By Maarja Seire
This summer I visited the 63rd Rencontre Assyriologique Internationale (RAI). This conference is closely connected to the work of the International Association for Assyriology (IAA) and is organised by a host institution, which this year was the Philipps-Universität Marburg. In fact, RAI takes place at different institutions every year. In the majority of cases, it is held at one of the European universities, but RAIs have also taken place in North America, Asia, and Africa.
RAI typically lasts five days, this summer from July 24–28. The topic for this RAI was “Dealing with Antiquity: Past, Present & Future”. It attracted about 450 participants — a record number, demonstrating the necessity of such an event and the debate about the ancient Near East. But what exactly happens during a Rencontre?
Something for everyone
First of all, there are five days of 30 minute presentations by both senior and junior scholars in the fields of Assyriology and Near Eastern Archaeology. This year, the lectures were divided into five parallel thematic sessions, which served the wide academic interests of the participants. The attendees were free to move from one session to another to suit their interests.
On Monday and Tuesday, I followed the programme that dealt with the first millennium BCE in Mesopotamia. On Wednesday, I visited the lectures from the “Old Assyrian News” workshop, but also listened to presentations on “Literature and Tradition” and the “2nd Millennium”. On Thursday and Friday, I attended various lectures across the programme, mainly on digitisation within Assyriology. The approaches to combine Assyriology with digital humanities were particularly inspiring. These presentations tackled issues concerning joining the fragments of cuneiform tablets, analysing the semantic range of words in the Akkadian language, collecting personal name attestations, creating digital maps of ancient localities and so on. This list covers only a small section of the full programme.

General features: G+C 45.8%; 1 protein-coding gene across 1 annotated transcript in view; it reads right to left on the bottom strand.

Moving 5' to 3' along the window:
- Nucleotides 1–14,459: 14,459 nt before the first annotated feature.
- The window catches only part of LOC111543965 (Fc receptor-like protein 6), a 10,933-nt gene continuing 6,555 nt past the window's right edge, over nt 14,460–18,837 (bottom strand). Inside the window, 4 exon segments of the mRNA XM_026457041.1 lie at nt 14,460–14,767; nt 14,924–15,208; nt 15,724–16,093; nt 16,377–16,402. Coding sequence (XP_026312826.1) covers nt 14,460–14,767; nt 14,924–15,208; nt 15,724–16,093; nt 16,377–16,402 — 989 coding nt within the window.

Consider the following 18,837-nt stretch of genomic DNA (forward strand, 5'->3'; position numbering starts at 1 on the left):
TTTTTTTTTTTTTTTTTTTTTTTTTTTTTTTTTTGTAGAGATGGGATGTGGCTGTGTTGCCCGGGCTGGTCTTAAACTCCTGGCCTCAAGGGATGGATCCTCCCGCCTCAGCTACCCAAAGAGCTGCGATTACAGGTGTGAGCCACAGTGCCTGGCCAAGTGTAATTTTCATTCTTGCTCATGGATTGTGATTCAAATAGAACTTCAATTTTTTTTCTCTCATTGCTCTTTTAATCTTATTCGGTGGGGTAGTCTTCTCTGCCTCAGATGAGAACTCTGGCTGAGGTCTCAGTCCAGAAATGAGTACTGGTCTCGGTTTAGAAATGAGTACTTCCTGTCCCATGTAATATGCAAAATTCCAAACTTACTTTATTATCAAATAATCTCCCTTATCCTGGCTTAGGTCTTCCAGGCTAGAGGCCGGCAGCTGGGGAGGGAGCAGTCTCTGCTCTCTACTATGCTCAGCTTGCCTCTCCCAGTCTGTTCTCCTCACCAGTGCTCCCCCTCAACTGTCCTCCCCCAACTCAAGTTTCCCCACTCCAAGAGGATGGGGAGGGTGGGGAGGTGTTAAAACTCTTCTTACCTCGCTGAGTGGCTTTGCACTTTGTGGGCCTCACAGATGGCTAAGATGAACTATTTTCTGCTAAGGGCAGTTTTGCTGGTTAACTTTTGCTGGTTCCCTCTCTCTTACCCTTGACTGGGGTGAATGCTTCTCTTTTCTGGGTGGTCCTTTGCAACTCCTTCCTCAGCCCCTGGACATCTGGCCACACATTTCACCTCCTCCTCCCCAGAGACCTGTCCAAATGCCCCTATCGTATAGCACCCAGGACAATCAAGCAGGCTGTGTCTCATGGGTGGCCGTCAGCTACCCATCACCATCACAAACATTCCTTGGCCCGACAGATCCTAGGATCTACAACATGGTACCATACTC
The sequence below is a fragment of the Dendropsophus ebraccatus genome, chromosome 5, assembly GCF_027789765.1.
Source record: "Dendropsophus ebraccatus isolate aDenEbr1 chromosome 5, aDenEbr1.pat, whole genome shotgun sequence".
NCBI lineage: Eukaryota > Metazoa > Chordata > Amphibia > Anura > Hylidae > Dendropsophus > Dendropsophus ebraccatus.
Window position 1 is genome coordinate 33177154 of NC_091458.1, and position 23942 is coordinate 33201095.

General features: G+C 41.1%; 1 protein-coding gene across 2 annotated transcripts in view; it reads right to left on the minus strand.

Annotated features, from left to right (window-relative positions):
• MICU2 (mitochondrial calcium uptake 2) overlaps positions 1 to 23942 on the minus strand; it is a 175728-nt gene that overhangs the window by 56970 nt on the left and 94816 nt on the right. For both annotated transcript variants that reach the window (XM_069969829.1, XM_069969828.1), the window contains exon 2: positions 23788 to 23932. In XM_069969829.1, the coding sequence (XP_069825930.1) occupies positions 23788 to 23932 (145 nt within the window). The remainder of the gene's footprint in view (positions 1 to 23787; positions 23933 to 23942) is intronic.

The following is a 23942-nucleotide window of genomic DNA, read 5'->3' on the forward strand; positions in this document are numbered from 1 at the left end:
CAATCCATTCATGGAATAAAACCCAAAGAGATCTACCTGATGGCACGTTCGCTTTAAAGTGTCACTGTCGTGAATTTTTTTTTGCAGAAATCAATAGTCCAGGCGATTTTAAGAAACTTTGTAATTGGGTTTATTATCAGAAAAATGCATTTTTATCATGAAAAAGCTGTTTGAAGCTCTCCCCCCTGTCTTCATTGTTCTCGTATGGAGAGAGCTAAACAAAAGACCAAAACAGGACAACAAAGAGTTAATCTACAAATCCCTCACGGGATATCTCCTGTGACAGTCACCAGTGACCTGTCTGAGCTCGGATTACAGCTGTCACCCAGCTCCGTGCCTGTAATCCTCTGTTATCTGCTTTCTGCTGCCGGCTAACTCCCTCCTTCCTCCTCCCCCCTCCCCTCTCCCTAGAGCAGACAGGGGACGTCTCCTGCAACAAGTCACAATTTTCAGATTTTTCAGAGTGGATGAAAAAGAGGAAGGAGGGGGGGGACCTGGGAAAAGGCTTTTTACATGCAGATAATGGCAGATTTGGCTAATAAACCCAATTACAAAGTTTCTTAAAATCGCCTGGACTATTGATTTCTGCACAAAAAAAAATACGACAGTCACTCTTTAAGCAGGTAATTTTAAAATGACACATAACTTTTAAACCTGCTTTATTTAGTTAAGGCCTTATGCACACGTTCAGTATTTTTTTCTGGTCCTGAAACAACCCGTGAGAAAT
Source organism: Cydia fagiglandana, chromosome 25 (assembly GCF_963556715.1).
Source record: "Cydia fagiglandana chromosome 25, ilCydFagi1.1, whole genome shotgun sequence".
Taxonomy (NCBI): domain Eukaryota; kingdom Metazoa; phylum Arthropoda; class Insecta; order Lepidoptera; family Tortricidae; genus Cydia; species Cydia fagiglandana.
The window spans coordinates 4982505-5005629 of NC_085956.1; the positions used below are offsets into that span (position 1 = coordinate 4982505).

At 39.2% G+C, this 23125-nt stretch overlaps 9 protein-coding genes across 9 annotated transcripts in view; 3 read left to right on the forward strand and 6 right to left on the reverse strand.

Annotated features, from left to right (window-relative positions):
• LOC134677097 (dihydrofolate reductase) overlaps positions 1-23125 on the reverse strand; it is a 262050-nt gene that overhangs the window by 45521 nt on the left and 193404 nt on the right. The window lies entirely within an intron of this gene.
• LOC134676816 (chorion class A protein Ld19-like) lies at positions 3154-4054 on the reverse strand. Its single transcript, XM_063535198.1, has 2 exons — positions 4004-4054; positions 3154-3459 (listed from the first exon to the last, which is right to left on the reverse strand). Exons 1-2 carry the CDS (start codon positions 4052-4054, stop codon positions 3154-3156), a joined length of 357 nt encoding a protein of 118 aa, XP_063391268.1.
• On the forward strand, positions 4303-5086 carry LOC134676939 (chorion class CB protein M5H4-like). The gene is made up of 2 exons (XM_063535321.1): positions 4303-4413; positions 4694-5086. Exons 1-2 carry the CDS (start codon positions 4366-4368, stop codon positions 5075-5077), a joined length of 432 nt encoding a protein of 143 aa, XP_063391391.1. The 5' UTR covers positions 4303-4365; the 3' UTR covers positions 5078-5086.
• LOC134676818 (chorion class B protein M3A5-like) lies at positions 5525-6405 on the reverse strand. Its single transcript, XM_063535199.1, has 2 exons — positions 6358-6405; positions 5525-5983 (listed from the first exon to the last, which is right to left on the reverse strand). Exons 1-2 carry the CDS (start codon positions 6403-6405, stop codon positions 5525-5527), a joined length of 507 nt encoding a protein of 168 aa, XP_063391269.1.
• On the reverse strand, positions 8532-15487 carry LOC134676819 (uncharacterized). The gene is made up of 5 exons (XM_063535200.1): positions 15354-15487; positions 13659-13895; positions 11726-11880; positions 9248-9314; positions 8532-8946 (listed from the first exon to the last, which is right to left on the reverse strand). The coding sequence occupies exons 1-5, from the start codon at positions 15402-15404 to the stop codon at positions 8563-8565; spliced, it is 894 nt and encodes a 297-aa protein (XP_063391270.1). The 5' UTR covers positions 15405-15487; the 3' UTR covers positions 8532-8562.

Besides the lectures there was a general discussion which covered the ethical issues related to working with unprovenanced material. The looting of antiquities has been a problem for a long time. In 1970 UNESCO established a Convention on the Means of Prohibiting and Preventing the Illicit Import, Export and Transfer of Ownership of Cultural Property, effective since April 24, 1972. Currently, 133 countries worldwide have agreed to this. Many museums have declared not to buy antiquities which lack information about the ownership history, provenance and confirmation of legal export.
However, there are many unprovenanced objects in museum collections worldwide and artefacts with little or no information about their acquisition history. The question is: should Assyriologists and archaeologists use these objects to study history? As evidence for historical processes these artefacts are invaluable. However, studying this evidence is not always approved as it is considered to financially support looters and thus encourage this practice, and in the worst case, to fund terrorist organisations like ISIS.
This problem has been debated in several Rencontres before and is extremely difficult to resolve. The president of the IAA, Prof. Dr. Cécile Michel promised to upload instructions for scholars on their website, stressing that there should be consensus, but every scholar should make decisions based on their own conscience.
Getting to know each other
An important aspect of RAI is socialising. There are chances to meet junior and senior scholars during the many, much appreciated coffee breaks. Besides this, there were three receptions during the 2017 conference: on Monday, Tuesday and Thursday evening. These gatherings enabled discussions that could exceed the time given for coffee breaks. RAI is useful for networking and getting ideas about one’s future in Assyriology. It was wonderful to meet other aspiring Assyriologists from all around the world, hear about their research and get more insight into the institutions where they have been to. The discussions with senior scholars are extremely helpful as they share their rich experience and can give valuable advice for one’s own research questions and specialization in the field.
There was also a city tour for the participants of the conference, provided by the organisers of the RAI 63. Marburg is a lovely university city not too far from Frankfurt. It is situated between the scenic mountains and has a river flowing through it. Many of the typical German style buildings with criss-crossing wooden beams, old castles, churches, and cobble stone streets look like they come out of a fairy tale. I certainly felt very welcome and inspired during the RAI in Marburg!